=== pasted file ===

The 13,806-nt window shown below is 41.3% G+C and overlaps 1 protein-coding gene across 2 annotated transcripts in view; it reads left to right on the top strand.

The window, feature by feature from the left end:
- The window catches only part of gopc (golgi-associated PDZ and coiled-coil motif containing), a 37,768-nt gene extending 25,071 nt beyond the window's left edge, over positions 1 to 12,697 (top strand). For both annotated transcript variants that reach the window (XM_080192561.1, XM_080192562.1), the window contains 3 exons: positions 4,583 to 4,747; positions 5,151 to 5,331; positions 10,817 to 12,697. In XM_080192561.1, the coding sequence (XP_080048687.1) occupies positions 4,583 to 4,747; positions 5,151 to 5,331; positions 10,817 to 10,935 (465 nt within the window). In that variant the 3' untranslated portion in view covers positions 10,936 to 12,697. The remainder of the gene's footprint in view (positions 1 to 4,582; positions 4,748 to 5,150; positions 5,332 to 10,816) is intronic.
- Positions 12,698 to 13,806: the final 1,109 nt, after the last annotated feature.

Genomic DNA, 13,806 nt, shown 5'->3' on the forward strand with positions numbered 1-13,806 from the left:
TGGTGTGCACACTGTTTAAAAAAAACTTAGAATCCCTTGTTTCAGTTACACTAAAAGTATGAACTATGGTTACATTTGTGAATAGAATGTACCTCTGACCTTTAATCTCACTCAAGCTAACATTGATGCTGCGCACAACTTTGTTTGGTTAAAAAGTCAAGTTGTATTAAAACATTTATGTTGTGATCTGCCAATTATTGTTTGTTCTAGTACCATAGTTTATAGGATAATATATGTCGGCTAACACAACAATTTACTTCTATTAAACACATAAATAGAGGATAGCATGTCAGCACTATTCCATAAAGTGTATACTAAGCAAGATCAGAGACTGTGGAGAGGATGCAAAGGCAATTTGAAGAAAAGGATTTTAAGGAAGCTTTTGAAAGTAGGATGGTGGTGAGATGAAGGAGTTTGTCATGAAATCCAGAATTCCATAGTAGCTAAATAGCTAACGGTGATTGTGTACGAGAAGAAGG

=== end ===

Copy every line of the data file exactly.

The 13,806-nt window shown below is 41.3% G+C and overlaps 1 protein-coding gene across 2 annotated transcripts in view; it reads left to right on the top strand.

The window, feature by feature from the left end:
- The window catches only part of gopc (golgi-associated PDZ and coiled-coil motif containing), a 37,768-nt gene extending 25,071 nt beyond the window's left edge, over positions 1 to 12,697 (top strand). For both annotated transcript variants that reach the window (XM_080192561.1, XM_080192562.1), the window contains 3 exons: positions 4,583 to 4,747; positions 5,151 to 5,331; positions 10,817 to 12,697. In XM_080192561.1, the coding sequence (XP_080048687.1) occupies positions 4,583 to 4,747; positions 5,151 to 5,331; positions 10,817 to 10,935 (465 nt within the window). In that variant the 3' untranslated portion in view covers positions 10,936 to 12,697. The remainder of the gene's footprint in view (positions 1 to 4,582; positions 4,748 to 5,150; positions 5,332 to 10,816) is intronic.
- Positions 12,698 to 13,806: the final 1,109 nt, after the last annotated feature.

Genomic DNA, 13,806 nt, shown 5'->3' on the forward strand with positions numbered 1-13,806 from the left:
TGGTGTGCACACTGTTTAAAAAAAACTTAGAATCCCTTGTTTCAGTTACACTAAAAGTATGAACTATGGTTACATTTGTGAATAGAATGTACCTCTGACCTTTAATCTCACTCAAGCTAACATTGATGCTGCGCACAACTTTGTTTGGTTAAAAAGTCAAGTTGTATTAAAACATTTATGTTGTGATCTGCCAATTATTGTTTGTTCTAGTACCATAGTTTATAGGATAATATATGTCGGCTAACACAACAATTTACTTCTATTAAACACATAAATAGAGGATAGCATGTCAGCACTATTCCATAAAGTGTATACTAAGCAAGATCAGAGACTGTGGAGAGGATGCAAAGGCAATTTGAAGAAAAGGATTTTAAGGAAGCTTTTGAAAGTAGGATGGTGGTGAGATGAAGGAGTTTGTCATGAAATCCAGAATTCCATAGTAGCTAAATAGCTAACGGTGATTGTGTACGAGAAGAAGG